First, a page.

Can anyone tell me if this is a hack? otherwise how did they use my email, a different browser and my IP address to create the account?

Any help would be much appreciated

closed as unclear what you're asking by Arminius, Steve, AJ Henderson, Xander, TheJulyPlot Jul 17 '17 at 15:03

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  • 2
    we need more details if you want us to determine if it is a 'hack' - how do you know that a different browser was used? – schroeder Jul 17 '17 at 8:21
  • Aren't there any other devices on your home or office network (if that's what you mean by "my IP address")? What other info can you give, so that we don't speculate too far into the wild? – Sas3 Jul 17 '17 at 10:00
  • I would change your WIFI password, and if your router allows you to - check the device list of connected devices and verify you know what they all are. Someone can connect to your WIFI and catch your traffic. Since behind a router all devices will appear to have the same external IP Address, it does not mean it is your computer per se, but maybe just another one on your wifi network – Milney Jul 17 '17 at 10:26
  • Maybe you did it from a tablet or mobile device? On the WLAN it will have the same IP and it will be a different user agent string. – eckes Jul 17 '17 at 11:24

I will assume that you got an email stating that you registered to a website. Firstly, I wouldn't be surprised if this was some form of elaborate phishing. Double check the website before visiting or avoid it all together.

Secondly, as a person above stated, It could be, that there is some form of malware on your PC that hijacks your information (Script or a plugin), although very unlikely.

Lastly, you sure you haven't noticed any suspicious activity or processes running on your computer? It seems like a very odd scenario.


Im not sure how you know that it used your IP and "a different browser" but Im guessing you got a registration confirmation with this information included?

If it was actually your IP it sounds like you may have been attacked in some way. There is several possibilities how this could have been done.

  • One might be some remote desktop solution with a weak password?
  • Another way could have been malicious websites/javascripts and so on that in some way took control over your browser.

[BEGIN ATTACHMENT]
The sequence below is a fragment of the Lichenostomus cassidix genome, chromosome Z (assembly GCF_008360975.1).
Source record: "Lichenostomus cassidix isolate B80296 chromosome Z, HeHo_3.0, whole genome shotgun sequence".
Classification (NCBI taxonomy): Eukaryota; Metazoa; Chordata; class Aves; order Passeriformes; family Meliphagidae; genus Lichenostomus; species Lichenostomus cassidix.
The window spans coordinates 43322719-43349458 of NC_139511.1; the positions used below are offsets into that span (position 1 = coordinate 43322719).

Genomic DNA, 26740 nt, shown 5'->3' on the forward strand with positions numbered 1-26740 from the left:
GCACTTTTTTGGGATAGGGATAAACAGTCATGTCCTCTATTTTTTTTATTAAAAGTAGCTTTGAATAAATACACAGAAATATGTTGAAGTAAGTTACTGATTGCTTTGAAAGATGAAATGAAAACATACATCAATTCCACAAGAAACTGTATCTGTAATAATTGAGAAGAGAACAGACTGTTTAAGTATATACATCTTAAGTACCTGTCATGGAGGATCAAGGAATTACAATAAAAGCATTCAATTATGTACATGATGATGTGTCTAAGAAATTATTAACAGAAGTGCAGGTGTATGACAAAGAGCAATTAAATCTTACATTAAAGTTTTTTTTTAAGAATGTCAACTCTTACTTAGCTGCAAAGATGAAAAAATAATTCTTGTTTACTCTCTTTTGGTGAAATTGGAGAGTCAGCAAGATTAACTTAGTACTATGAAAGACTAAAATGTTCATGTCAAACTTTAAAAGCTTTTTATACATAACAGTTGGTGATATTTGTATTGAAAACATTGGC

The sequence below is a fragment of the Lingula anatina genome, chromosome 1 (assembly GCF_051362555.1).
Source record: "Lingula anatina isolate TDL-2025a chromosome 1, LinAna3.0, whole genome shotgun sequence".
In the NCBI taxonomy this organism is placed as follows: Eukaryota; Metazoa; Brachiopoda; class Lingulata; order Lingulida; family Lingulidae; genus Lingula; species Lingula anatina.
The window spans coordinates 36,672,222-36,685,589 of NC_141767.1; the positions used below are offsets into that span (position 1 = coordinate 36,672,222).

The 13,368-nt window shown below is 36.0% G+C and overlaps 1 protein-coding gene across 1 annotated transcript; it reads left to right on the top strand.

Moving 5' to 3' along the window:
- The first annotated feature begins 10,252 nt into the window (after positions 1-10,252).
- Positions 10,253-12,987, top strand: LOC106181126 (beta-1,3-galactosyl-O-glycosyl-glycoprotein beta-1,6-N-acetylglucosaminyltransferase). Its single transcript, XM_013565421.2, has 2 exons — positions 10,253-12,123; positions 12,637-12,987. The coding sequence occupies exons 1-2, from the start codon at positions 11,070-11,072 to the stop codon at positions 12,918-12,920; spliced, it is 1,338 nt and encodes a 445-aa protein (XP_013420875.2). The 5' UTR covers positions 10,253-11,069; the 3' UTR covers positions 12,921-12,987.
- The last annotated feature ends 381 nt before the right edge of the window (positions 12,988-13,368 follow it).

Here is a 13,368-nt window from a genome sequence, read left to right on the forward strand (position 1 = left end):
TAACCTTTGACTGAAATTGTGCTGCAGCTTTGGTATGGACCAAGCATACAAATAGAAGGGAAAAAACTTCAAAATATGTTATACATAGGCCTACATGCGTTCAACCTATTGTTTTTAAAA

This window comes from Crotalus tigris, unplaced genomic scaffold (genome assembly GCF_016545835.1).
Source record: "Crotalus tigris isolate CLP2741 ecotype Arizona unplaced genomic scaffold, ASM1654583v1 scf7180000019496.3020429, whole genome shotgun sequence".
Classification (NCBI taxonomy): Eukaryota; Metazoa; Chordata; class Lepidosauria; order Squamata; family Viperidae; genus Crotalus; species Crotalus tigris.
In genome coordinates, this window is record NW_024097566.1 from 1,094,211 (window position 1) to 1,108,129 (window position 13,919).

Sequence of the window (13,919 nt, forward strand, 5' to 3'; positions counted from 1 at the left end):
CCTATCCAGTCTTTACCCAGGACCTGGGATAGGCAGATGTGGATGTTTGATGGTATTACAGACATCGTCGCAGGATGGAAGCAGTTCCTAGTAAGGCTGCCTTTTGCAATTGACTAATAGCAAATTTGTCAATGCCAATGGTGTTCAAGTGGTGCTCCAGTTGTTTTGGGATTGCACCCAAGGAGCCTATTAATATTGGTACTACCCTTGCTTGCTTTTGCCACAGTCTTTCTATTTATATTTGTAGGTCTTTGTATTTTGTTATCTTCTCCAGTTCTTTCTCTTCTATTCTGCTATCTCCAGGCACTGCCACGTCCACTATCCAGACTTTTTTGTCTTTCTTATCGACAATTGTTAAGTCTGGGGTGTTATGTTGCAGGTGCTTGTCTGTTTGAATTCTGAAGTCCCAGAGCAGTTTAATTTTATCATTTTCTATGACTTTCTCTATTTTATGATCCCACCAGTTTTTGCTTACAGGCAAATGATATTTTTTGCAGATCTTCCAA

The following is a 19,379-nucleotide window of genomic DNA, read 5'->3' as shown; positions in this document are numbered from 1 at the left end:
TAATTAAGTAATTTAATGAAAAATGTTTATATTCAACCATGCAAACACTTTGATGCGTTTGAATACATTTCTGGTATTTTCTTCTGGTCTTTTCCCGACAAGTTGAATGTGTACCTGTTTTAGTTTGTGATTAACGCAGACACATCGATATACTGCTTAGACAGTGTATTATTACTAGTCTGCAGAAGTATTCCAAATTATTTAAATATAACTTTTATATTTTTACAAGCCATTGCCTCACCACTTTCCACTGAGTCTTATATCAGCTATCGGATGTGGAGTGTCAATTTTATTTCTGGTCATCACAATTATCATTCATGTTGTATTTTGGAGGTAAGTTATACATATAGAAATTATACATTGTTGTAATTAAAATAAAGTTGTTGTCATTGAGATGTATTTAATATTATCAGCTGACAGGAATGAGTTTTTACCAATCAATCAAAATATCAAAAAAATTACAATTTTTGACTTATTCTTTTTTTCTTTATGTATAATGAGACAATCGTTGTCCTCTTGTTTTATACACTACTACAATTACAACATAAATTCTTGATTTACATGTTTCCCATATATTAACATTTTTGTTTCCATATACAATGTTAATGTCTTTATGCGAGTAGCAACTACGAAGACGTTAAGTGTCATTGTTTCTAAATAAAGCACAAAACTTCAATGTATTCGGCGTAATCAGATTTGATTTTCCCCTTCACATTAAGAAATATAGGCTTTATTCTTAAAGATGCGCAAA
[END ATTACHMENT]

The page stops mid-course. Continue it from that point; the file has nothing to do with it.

• It could be a very well executed Spear Phishing attack
  • One very common solution to this is that you simply forgot that you registered.
  • I am thinking that he received a registration email with his IP, email and a random browser name on it. The IP and email could easily have been obtained when he visited another "affiliated" website and, at the first impression, not related. It seems a technique to make the person feel the need to visit the website in order to check/cancel the registration. This may not require malware to be present in his machine and I believe it's unlikely he "forgot" registering in there, since the reported browser is not even the same (perhaps not even installed in his PC). – Armfoot Jul 17 '17 at 10:56
  • @Armfoot The correct browser could easily have been obtained in the same way though. I'm note sure why they would add a random browser in this case – kapex Jul 17 '17 at 12:25
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    @Kapep 3 possibilities came to my mind: perhaps the browser may have not been part of the data obtained, so they filled it out randomly; perhaps they intentionally changed the browser's name in order to "motivate" the person to visit the website; or maybe the OP is using a chromium based browser and the name chrome was used... – Armfoot Jul 17 '17 at 14:33

Your IP and email can be obtained when you visit other websites.

If you received a registration email from an unknown website with this data, besides the possibility of malware existing in your PC, another likely scenario is that they have obtained that information when you registered or updated information in a website known to you. The people from this unknown website may have obtained this information either legally or, most likely, illegally (i.e. stealing)... They also may have not had the browser name information upon sending that email, therefore a default/popular's browser name may have been used in the email.

This technique can obtain more information about your machine/yourself when you access that unknown website. Therefore it is preferable to not visit any link referenced in that registration email. If you want to know more about that unknown website, do not access it directly, i.e. find information about it through search engines with, for example, the words "phishing" or "scam".

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